Group of 20 leaders in Seoul might have gotten further with President Barack Obama's rebalancing trade agenda had they been prepped first by OPEC.
The Organization of Petroleum Exporting Countries learned long ago that it doesn't pay to bankrupt the customer. To China, that might seem an odd consideration given the non-durable goods they export include toys, computers and video game, aka. stuff that could not be considered essential. The irony, however, must be maddening in China: Now, it might be asked … now that the Chinese middle-class is finally growing, the United States calls for everyone to put their cards on the table? The United States wants trade rebalanced now? That's a good one.
Newspapers declared Friday that G20 leaders deferred Obama's push to find a formula for rebalancing trade until next year. This year, they vowed to put the current trade imbalances on a "sustainable" track, The Wall Street Journal reported -- in other words for at least a year: No sudden moves.
It was also said that the leaders "struggled" to find that formula for rebalancing, but struggle was hardly the right word. A sophomore in an economics class could suggest several viable measurements and consequences for rebalancing trade. Opportunistic economists are scribbling on napkins as we speak. But a therapist would rephrase "struggle" by saying, simply, "I sense resistance" and the truth is Germany and China are understandably resistant. Trade-negative countries, in turn, are understandably supportive.
While there is disappointment in the air, G20 leaders, frankly, are paid to defer the hard work to someone else. In this case, the International Monetary Fund was directed to "facilitate timely identification of large imbalances that require preventative and corrective actions to be taken."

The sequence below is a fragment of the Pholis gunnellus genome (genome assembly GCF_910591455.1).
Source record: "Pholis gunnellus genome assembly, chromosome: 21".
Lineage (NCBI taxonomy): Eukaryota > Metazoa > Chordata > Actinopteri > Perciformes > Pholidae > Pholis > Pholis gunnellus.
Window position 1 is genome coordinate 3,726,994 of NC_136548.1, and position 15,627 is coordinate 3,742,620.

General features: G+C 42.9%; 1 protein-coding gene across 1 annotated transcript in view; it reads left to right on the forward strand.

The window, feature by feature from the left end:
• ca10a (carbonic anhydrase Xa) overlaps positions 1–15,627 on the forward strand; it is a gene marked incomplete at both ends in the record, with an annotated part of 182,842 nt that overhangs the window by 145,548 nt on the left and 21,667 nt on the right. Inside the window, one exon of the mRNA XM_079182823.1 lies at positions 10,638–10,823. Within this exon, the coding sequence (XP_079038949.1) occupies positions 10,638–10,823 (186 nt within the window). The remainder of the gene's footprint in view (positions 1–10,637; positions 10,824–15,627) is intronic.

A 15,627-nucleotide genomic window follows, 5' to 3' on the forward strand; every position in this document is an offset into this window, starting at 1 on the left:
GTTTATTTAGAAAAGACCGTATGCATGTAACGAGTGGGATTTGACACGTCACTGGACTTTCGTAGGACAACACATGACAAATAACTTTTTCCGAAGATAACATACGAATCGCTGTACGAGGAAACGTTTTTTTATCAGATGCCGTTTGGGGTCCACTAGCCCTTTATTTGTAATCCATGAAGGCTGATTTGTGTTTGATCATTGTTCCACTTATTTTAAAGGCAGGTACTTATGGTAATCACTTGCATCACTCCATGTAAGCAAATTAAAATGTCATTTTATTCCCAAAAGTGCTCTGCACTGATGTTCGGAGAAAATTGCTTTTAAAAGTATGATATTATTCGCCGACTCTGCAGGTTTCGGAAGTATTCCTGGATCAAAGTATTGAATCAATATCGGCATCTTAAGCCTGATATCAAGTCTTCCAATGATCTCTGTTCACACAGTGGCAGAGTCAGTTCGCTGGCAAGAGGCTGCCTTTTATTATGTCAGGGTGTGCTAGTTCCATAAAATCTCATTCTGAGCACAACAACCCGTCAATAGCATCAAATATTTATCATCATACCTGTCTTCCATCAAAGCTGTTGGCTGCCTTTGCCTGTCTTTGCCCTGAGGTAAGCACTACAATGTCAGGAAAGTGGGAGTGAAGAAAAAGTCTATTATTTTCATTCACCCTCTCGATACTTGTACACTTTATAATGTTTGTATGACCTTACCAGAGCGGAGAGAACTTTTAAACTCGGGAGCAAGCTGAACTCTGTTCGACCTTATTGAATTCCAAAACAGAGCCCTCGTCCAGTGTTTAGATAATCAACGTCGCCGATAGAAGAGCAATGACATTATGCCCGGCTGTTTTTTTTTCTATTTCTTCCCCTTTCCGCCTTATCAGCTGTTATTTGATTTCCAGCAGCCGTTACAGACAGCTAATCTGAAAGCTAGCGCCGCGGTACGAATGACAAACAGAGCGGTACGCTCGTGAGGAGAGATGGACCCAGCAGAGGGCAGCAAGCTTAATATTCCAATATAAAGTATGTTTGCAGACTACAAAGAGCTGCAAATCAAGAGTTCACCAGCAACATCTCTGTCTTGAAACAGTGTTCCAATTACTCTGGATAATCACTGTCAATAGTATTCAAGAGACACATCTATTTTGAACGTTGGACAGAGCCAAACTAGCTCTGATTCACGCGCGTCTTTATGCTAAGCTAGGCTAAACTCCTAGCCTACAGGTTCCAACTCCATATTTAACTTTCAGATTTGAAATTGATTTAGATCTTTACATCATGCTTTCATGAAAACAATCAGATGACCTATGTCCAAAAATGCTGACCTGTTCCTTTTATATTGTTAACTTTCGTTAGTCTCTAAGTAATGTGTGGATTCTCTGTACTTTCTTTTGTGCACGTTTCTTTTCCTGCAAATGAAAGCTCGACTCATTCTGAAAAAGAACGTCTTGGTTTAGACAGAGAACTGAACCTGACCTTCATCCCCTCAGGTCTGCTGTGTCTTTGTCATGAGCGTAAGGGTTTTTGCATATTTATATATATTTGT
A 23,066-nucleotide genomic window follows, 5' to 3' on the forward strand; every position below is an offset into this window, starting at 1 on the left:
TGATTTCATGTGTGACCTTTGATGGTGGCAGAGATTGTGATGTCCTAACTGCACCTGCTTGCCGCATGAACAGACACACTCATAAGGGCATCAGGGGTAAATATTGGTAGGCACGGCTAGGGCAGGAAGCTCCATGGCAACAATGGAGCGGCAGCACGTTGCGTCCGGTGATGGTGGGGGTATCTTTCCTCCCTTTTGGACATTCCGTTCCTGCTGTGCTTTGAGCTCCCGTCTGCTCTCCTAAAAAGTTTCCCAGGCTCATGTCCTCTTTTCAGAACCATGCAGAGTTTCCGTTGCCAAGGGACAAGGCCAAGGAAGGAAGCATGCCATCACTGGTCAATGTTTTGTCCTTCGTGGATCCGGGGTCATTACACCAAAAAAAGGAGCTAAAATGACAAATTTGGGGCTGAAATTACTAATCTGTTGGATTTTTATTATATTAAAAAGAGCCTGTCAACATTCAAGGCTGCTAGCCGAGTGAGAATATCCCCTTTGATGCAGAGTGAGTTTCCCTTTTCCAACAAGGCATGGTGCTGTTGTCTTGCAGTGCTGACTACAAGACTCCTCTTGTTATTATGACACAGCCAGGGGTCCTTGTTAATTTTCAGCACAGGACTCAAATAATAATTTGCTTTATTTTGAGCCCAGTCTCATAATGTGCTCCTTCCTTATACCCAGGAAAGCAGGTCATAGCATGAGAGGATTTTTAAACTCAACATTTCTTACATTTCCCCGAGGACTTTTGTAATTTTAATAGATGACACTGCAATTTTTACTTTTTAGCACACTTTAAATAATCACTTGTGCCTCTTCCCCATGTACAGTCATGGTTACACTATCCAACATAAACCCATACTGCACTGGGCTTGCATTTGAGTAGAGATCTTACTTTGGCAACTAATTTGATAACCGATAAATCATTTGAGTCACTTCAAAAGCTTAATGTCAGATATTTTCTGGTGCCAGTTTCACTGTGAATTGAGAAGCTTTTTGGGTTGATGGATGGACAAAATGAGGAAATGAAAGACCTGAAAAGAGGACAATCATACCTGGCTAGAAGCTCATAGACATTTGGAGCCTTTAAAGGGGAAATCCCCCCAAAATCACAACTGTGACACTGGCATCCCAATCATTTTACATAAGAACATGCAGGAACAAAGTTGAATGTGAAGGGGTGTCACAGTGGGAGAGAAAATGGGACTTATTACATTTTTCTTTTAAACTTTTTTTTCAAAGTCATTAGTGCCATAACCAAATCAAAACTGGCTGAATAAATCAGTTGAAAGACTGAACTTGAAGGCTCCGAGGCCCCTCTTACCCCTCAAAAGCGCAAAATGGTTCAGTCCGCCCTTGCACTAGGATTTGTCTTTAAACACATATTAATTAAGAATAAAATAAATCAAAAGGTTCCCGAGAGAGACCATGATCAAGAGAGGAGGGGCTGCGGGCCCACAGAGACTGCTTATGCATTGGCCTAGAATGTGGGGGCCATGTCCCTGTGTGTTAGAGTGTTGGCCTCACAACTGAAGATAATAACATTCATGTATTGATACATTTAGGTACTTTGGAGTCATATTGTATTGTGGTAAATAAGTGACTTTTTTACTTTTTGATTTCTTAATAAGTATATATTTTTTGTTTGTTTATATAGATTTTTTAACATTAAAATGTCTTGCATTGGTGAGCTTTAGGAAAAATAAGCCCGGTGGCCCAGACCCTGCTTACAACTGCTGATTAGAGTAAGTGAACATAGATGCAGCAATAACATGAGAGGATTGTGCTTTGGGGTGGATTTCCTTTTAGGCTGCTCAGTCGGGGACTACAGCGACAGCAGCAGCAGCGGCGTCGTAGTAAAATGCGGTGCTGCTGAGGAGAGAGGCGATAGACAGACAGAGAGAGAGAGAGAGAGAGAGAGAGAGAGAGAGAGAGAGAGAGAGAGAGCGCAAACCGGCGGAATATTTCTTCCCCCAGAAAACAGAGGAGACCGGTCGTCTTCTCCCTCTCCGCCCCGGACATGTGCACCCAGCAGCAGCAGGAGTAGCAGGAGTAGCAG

President Obama told reporters, "Instead of hitting home runs, sometimes we're going to hit singles. But they're really important singles."
Between now and the next G20 summit, hosted by France, will be a test of wills and diplomacy.
IMF Managing Director Dominique Strauss-Kahn said, "This was more a G20 of debate than a G20 of conclusion."
However, he said, "I don't think we can say it's a problem that has been put aside with an unlimited timeline, not knowing when it will be done. But what is true is that it's a complicated problem."
But it's complicated by resistance, not mathematics.
International markets trended sharply lower Friday. The Nikkei 225 index in Japan lost 1.39 percent and the Shanghai composite index in China dropped 5.16 percent. The Hang Seng index in Hong Kong fell 1.93 percent and the Sensex in India lost 2.1 percent.
In Australia, the S&P/ASX 200 shed 0.76 percent.
In midday trading in Europe, the FTSE 100 index in Britain slipped 0.2 percent while the DAX 30 in Germany lost 0.02 percent. The CAC 40 in France lost 0.91 percent and the Stoxx Europe 600 dropped 0.61 percent.